In the program notes provided for the latest concert by the Da Capo Chamber Players at Merkin Concert Hall on Tuesday, Patricia Spencer, a flutist and the sole remaining member of the group’s original 1970 personnel, offered an unusually candid and personal essay to explain the evening’s offering.
Hiroyuki Ito for The New York Times
The Da Capo Chamber Players The tenor Robert Mack performing Wendell Logan’s “Runagate, Runagate” with the pianist Blair McMillen at Merkin Concert Hall on Tuesday evening.
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Titled “Honoring Black History,” the concert anticipated the traditional observance of Black History Month by a few days. But the real motivation for the event came from two books that Ms. Spencer read last year: “The Warmth of Other Suns,” by Isabel Wilkerson, formerly a reporter for The New York Times, details the struggles of black Americans as they moved northward during the Great Migration. “The New Jim Crow,” by Michelle Alexander, a lawyer and professor, concerns the erosion of civil rights among black citizens in the United States.
“Feeling quite helpless as a mere flute player,” Ms. Spencer wrote, “I decided that even a small step, a program honoring black history and featuring a few of the extraordinary black composers in our midst, might help raise awareness of this crisis.” Proceeds from the concert, she noted, would be donated to All of Us or None, an organization that provides legal and social support for current and former prisoners.
That black composers are poorly represented in mainstream concerts is a germane topic of discussion but one beyond the scope of a single concert review. What was important here was that, worthy sociopolitical aims aside, the program provided welcome exposure for works by four living composers and one recently deceased, collected by Ms. Spencer and Meighan Stoops, the Da Capo clarinetist.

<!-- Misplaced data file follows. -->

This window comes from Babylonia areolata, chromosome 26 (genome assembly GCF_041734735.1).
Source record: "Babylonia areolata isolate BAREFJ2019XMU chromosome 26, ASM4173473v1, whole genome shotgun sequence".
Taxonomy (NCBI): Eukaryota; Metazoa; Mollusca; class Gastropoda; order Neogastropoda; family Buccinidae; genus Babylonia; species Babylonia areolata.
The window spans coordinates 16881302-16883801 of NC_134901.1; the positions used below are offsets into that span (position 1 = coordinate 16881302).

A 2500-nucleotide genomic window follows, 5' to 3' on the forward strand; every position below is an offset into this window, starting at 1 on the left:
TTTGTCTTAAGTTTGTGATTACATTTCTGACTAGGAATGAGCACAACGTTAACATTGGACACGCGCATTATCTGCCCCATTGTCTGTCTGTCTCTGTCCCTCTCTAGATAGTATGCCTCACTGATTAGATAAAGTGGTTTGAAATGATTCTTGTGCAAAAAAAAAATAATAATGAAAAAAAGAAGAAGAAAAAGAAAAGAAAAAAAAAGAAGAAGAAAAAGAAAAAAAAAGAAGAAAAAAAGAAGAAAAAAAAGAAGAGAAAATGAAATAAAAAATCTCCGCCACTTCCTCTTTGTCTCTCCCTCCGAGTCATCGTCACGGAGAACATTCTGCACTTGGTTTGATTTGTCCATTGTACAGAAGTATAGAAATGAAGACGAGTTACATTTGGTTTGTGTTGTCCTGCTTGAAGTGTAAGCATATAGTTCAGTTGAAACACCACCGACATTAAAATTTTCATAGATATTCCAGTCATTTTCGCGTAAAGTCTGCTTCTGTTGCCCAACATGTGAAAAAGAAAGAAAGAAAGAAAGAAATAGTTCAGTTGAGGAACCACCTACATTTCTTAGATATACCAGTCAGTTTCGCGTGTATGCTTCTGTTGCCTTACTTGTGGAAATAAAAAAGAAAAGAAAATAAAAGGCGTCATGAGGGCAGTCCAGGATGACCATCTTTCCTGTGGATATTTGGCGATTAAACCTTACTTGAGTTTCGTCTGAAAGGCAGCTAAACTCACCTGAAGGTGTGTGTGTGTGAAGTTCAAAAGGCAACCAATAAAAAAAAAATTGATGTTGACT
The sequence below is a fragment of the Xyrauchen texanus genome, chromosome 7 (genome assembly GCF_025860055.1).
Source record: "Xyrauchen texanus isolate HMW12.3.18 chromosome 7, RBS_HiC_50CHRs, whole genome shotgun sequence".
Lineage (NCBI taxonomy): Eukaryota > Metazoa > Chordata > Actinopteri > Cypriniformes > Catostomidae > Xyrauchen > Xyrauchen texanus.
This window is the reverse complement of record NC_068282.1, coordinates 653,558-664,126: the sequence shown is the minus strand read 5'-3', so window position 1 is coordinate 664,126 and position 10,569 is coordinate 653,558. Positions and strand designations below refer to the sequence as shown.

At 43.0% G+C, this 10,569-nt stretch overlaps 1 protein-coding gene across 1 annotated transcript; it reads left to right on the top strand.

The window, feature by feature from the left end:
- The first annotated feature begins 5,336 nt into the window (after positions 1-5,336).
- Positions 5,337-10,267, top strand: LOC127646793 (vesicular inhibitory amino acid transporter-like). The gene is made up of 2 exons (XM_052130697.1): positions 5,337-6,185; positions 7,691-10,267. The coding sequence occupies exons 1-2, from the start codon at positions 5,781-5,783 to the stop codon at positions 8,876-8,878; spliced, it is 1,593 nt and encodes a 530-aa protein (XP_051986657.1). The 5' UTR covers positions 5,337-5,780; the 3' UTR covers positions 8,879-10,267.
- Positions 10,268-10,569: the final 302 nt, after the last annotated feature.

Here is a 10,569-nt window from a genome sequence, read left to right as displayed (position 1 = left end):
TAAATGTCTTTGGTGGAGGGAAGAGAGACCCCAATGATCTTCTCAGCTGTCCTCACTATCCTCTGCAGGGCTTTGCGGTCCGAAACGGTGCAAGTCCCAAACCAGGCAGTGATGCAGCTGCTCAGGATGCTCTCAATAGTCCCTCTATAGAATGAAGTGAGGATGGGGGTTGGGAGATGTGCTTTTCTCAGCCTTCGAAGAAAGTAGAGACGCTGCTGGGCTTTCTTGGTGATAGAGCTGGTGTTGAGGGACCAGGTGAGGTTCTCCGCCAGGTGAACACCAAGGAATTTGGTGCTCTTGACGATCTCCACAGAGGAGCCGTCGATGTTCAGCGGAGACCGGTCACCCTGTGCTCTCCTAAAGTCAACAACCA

No single compositional style or philosophical position held sway; instead the players offered a variety of configurations and perspectives throughout the evening. The pianist Blair McMillen opened with “African Sketches,” a trio of blithe, expressive and tuneful miniatures by Nkeiru Okoye, a Nigerian-American.
The distance between that work and “A Diffuse Light That Knows No Particular Hour,” composed for the players by Jeffrey Mumford, was striking. Like much of Mr. Mumford’s work this ruminative piece is at once atonal and fundamentally lyrical. The cellist James Wilson, frequently the center of gravity, offered robust, singing sounds among the cloud-light whorls of his colleagues.
“La Flora,” a sextet for winds, strings and percussion by Alvin Singleton, swelled from hushed three- and four-note motifs into a primordial dance of chaos and design. Valerie Coleman, a flutist in the quintet Imani Winds, provided skillfully wrought, buoyant music for flute, clarinet and piano in “Portraits of Langston,” a six-part suite incorporating five poems by Langston Hughes. Lanny Mitchell, who narrated, expertly expressed the poetry’s rhythms; Ms. Stoops played with a loose, impulsive verve that suggested improvisation.
The last work on the program was also the most impressive: “Runagate, Runagate,” by Wendell Logan, sets Robert Hayden’s flamboyant poem about a runaway slave to music of wild ferocity, sobriety, eeriness and mordant wit. Hearing it powerfully sung and shouted here by Robert Mack, a tenor, with fiery accompaniment conducted by Tania León, I could barely fathom how a work so sharply drawn and gripping could languish virtually unknown.
The Da Capo Chamber Players perform next on June 6 at Merkin Concert Hall, 129 West 67th Street, Manhattan; (212) 501-3330, kaufman-center.org.